Those of us who work in pediatric intensive care have frequent encounters with the problem of suicide and attempted suicide. It has seemed to me for some years that the numbers are increasing, and this has been shown to be the case. After years of declining, the suicide rate in our country has been increasing, now at about 125 percent of the rate of several decades ago.
This increase accelerated after 2006. Although all age groups showed an increase, the rate among women, particularly adolescent girls, took a notable jump. In 2012 suicide was the second leading cause of death in adolescents aged 12 to 19 years, accounting for more deaths in this age group than cancer, heart disease, influenza, pneumonia, diabetes mellitus, human immunodeficiency virus, and stroke combined. Here are some recent statistics of women from the CDC (Centers for Disease Control), although they don’t quite break out adolescents they way I would like.
Actual suicide is just the tip of the iceberg, since, at least among adolescent girls who attempt it typically with drug overdose, there are as many as 90 attempts for every death. Since a large number of these attempts end up in the PICU, I’m not surprised we are seeing more and more of them come through our doors. A few other points are worth noting here. The success statistics for adolescent boys are unfortunately much higher because boys tend to use more violent means than girls, such as hanging, firearms, or automobiles.
However, although rates for boys are up slightly, they really haven’t changed much. It’s also important to realize suicide attempts are a spectrum — some are more serious than others. Many girls take an overdose and then immediately tell somebody about it. These are often called suicide gestures and can be quite impulsive. Some use the term “cry for help” to describe them. More ominous are children who carefully plan, such as by hoarding powerful drugs in secret and taking them in a setting where they won’t be found. They may leave a suicide note. I couldn’t find any data about whether these different categories are discordant in the rate increase, but I assume the two are tracking together. Finally, a child may not know which drugs are truly dangerous. I have seen very serious suicide attempts by children who take overdoses of what we know to be innocuous medications but the child does not. Regardless of what category the attempt is, of course, the child needs mental health services subsequently. These days we find a child’s text messages to be very helpful. So why the increase in adolescent girls?
Presumably, suicide rates are rough and ready markers for rates of depression. Is teen depression increasing? A 2006 study says no, at least up until then. What about the last decade, since 2006 appears to be the year suicide rates inflected upward in adolescent girls. I did find a snapshot for 2015 from the CDC of the number of adolescents who experienced a major depressive episode during the year — girls were nearly 20 percent.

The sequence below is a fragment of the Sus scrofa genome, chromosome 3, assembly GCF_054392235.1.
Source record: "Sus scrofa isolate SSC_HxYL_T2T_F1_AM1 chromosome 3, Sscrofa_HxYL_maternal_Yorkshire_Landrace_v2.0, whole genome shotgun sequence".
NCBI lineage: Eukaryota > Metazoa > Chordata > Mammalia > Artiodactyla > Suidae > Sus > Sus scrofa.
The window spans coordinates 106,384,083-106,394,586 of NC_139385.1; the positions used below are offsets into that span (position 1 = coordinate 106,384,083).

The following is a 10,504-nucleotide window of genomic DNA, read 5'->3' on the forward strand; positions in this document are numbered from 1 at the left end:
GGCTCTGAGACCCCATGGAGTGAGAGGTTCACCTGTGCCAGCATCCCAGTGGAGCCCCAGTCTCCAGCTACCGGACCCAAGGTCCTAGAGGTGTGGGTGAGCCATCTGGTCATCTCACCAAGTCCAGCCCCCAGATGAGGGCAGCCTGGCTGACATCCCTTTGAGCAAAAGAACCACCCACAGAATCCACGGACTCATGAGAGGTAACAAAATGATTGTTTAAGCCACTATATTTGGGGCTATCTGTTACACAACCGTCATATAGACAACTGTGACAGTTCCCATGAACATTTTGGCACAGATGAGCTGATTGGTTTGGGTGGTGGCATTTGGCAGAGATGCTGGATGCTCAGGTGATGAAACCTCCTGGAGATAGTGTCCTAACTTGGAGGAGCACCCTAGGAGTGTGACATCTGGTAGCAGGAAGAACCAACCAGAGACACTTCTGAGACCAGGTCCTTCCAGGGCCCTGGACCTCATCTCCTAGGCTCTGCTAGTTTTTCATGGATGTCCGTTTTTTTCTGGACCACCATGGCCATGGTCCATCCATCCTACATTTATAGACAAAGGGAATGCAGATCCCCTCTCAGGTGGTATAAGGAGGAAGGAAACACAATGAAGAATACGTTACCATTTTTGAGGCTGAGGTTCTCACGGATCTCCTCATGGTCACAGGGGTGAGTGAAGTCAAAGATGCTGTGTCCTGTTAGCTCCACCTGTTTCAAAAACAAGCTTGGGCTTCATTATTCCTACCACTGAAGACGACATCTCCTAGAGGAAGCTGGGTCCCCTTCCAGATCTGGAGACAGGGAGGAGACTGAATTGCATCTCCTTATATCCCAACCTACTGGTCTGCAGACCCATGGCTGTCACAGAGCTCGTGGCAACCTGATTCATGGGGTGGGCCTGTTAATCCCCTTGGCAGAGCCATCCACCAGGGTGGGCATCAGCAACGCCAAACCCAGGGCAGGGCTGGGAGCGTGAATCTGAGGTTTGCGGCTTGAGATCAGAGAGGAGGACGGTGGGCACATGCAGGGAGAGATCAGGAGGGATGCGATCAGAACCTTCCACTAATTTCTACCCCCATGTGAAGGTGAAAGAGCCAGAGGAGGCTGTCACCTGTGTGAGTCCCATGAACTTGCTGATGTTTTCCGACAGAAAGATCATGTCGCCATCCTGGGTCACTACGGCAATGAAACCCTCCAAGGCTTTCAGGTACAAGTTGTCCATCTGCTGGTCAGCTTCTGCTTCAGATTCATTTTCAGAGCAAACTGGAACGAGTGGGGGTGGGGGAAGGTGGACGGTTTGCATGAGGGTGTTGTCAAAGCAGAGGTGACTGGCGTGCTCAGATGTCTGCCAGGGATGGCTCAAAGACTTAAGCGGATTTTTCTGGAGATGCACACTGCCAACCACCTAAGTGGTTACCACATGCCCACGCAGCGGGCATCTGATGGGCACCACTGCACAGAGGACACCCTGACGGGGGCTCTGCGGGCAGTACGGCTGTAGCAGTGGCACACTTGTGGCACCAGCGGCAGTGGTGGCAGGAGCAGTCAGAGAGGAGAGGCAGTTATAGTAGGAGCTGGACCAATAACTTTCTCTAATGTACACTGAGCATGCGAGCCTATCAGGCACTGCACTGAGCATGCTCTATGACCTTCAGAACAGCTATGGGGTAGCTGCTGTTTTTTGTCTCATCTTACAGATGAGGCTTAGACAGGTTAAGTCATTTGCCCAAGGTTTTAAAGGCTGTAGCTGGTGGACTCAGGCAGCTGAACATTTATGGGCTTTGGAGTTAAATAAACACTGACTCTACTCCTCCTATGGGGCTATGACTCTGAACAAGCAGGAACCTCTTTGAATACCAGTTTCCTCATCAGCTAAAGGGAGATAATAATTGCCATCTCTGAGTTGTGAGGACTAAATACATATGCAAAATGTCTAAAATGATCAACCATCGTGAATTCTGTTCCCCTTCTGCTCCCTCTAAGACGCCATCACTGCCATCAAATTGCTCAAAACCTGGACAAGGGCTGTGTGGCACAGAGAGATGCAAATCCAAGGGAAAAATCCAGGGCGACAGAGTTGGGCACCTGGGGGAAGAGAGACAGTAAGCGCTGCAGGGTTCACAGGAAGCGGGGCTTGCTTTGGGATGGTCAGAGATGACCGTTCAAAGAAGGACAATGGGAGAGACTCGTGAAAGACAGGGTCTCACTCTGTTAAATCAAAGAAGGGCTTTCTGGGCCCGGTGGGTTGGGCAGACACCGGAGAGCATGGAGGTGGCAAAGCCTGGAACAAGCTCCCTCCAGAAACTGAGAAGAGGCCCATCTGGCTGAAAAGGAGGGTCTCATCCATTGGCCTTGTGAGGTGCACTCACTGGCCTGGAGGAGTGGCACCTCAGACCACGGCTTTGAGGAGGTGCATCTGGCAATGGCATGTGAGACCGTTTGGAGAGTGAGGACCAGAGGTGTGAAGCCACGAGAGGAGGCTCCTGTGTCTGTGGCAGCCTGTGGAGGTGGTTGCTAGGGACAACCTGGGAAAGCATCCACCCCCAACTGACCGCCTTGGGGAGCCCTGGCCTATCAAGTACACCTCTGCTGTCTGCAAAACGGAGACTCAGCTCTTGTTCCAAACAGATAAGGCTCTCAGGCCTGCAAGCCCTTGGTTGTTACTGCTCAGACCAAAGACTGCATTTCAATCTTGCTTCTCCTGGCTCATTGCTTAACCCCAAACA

A recent study in Pediatrics, the journal of the American Academy of Pediatrics, found a nearly 50 percent increase in adolescent depression over the past 11 years. Mental health problems are notoriously difficult to study because of course, we have no definitive test for them — no blood test, no fancy brain scans. We mostly rely on surveys. Still, it does seem something changed about a decade ago, and this is probably reflected in the increase in suicide attempts among girls at roughly the same rate as the increase of major depression.
There are a few other things to keep in mind. Prescriptions of anti-depressants have increased dramatically, particularly of drugs in the class we call selective serotonin re-uptake inhibitors (SSRIs). Common brand names for these are Prozac, Paxil, Celexa, and Zoloft. There has been concern that, in the short term after starting them, SSRIs may actually increase thoughts about suicide in adolescents. Another new development is social media. Teenagers, especially those in difficult home situations or who are socially isolated, are quite susceptible to bullying behavior, and cyberbullying has emerged as a new threat to such children. There have been several dramatic cases in the news about suicides following cyberbullying.
I’m sorry to say I really don’t know what explains these increasing rates, except to point out the overall rate of suicide for the whole population has also increased to some extent; it was 10.5 deaths per 100,000 persons in 1999 and is now 13 per 100,000. Middle-aged males have seen a dramatic jump in rates. It appears to me that, for many possible reasons, there is more social anxiety and depression in America, which in turn increases suicide rates. Adolescent girls are feeling this in particular. You might say our entire society is issuing a cry for help.
Christopher Johnson is a pediatric intensive care physician and author of Keeping Your Kids Out of the Emergency Room: A Guide to Childhood Injuries and Illnesses, Your Critically Ill Child: Life and Death Choices Parents Must Face, How to Talk to Your Child’s Doctor: A Handbook for Parents, and How Your Child Heals: An Inside Look At Common Childhood Ailments. He blogs at his self-titled site, Christopher Johnson, MD.
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